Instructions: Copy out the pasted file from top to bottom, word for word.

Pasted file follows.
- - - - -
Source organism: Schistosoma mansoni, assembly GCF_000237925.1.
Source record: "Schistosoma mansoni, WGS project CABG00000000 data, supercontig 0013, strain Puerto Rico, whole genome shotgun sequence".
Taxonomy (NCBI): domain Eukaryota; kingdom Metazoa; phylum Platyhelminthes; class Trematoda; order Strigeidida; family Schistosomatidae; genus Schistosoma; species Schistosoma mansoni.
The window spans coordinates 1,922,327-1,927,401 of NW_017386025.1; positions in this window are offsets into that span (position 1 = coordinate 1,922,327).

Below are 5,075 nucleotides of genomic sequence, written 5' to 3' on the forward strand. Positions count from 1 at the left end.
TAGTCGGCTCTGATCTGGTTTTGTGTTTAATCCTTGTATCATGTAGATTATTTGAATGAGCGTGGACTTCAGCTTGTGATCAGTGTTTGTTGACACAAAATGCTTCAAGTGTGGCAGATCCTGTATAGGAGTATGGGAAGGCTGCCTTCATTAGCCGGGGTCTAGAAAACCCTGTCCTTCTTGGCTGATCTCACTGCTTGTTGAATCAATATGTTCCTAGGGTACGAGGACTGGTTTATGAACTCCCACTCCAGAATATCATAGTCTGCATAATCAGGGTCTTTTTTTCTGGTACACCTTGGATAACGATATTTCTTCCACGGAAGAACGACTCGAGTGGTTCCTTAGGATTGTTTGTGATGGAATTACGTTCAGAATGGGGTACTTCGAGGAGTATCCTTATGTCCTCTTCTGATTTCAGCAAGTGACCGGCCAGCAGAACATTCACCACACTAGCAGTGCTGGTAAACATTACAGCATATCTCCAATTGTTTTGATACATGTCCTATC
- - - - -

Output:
Source organism: Schistosoma mansoni, assembly GCF_000237925.1.
Source record: "Schistosoma mansoni, WGS project CABG00000000 data, supercontig 0013, strain Puerto Rico, whole genome shotgun sequence".
Taxonomy (NCBI): domain Eukaryota; kingdom Metazoa; phylum Platyhelminthes; class Trematoda; order Strigeidida; family Schistosomatidae; genus Schistosoma; species Schistosoma mansoni.
The window spans coordinates 1,922,327-1,927,401 of NW_017386025.1; positions in this window are offsets into that span (position 1 = coordinate 1,922,327).

Below are 5,075 nucleotides of genomic sequence, written 5' to 3' on the forward strand. Positions count from 1 at the left end.
TAGTCGGCTCTGATCTGGTTTTGTGTTTAATCCTTGTATCATGTAGATTATTTGAATGAGCGTGGACTTCAGCTTGTGATCAGTGTTTGTTGACACAAAATGCTTCAAGTGTGGCAGATCCTGTATAGGAGTATGGGAAGGCTGCCTTCATTAGCCGGGGTCTAGAAAACCCTGTCCTTCTTGGCTGATCTCACTGCTTGTTGAATCAATATGTTCCTAGGGTACGAGGACTGGTTTATGAACTCCCACTCCAGAATATCATAGTCTGCATAATCAGGGTCTTTTTTTCTGGTACACCTTGGATAACGATATTTCTTCCACGGAAGAACGACTCGAGTGGTTCCTTAGGATTGTTTGTGATGGAATTACGTTCAGAATGGGGTACTTCGAGGAGTATCCTTATGTCCTCTTCTGATTTCAGCAAGTGACCGGCCAGCAGAACATTCACCACACTAGCAGTGCTGGTAAACATTACAGCATATCTCCAATTGTTTTGATACATGTCCTATC